Stick Tang Techniques

The tang Nakago of a katana made sometime befo...

The tang of a Katana. Not the sword is upside-down, so the “bottom part of the tang” is actually the top in this photo (Photo credit: Wikipedia)

English: Antique Japanese o-tanto blade showin...

English: Antique Japanese o-tanto blade showing the tang nakago, peg hole mekugi-ana and a signature mei. (Photo credit: Wikipedia)

I’ve written down in several posts how I do the full tang techniques on attaching the handle and the tang. A tang, as you may or may not know, is the part that extends beyond the blade into the handle. A full tang is basically a two-dimensional metal version of the handle, on which the two wood halves of the handle are fitted on, with epoxy and pins.

A stick tang is where the tang is just a small, well, stick, extending into the handle, thicker where it attaches the blade, and thinning out as it goes further down into the handle. This allows for more extensive woodworking.

How it is made is a hole, about the thickness and width of the bottom of the tang, is drilled into the center of a block of wood (the handle material), along it’s length, about as far in as the tang itself would extend. Many smiths like to use the drill and get the whole hole big enough for the tang, but I, who am not experienced enough to trust myself, just make the hole as large as the very bottom of the tang.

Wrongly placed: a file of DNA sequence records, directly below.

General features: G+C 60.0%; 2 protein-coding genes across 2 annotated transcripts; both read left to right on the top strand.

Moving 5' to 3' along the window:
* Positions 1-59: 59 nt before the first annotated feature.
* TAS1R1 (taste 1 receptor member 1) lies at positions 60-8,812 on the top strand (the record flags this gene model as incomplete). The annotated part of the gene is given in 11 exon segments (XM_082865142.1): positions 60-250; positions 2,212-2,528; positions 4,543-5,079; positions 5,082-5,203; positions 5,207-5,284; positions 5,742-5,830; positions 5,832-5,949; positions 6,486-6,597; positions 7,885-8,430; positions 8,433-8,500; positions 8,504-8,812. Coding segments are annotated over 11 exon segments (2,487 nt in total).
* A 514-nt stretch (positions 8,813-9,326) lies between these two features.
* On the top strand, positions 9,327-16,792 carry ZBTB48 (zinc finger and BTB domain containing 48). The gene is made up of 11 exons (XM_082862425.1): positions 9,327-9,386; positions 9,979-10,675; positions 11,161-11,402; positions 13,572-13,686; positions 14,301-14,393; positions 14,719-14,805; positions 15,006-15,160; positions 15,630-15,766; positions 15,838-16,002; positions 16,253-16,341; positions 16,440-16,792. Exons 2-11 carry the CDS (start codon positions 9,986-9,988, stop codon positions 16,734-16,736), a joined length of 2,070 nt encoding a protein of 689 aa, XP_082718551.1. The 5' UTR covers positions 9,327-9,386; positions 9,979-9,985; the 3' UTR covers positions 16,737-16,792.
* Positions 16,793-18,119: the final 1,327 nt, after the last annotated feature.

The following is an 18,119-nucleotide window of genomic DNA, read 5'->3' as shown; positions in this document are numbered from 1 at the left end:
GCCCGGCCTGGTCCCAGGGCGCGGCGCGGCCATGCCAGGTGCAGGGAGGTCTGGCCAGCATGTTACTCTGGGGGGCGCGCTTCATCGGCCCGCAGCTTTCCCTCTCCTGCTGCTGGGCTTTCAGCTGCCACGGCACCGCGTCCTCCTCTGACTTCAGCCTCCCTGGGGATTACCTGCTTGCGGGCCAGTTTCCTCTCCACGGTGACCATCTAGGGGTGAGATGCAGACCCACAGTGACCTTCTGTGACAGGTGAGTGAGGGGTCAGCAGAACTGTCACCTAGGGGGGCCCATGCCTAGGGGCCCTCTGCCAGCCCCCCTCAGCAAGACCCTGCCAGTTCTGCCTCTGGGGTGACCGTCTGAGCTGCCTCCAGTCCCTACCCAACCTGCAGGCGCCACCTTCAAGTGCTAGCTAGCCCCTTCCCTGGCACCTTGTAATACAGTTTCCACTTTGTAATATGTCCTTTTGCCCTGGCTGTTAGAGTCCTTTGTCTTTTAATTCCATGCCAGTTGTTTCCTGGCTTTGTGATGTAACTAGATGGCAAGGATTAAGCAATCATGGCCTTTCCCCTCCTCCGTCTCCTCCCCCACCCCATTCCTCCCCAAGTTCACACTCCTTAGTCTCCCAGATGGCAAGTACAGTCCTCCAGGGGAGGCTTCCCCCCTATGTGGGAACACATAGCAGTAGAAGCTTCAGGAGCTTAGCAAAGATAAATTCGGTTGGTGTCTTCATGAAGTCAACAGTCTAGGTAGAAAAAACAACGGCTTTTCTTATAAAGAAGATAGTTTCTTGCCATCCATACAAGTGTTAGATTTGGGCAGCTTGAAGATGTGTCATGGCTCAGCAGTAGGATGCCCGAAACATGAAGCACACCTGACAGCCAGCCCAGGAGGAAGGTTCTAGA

The next step is a very interesting, genius, and redneck way of doing things. The tang is heated red-hot, then just slid into the hole. The heat burns the immediate wood out of the way, yet there is not enough oxygen for the whole thing to go up in flames. The metal burns away only the wood immediately blocking the metal, and so the hole then created is a perfect fit.

The ashes are then cleaned off the tang, and the tang is inserted back into the wood, where it is drilled, pins inserted, and epoxied. The smith continues on to the next steps, and finishes up the handle and blade.


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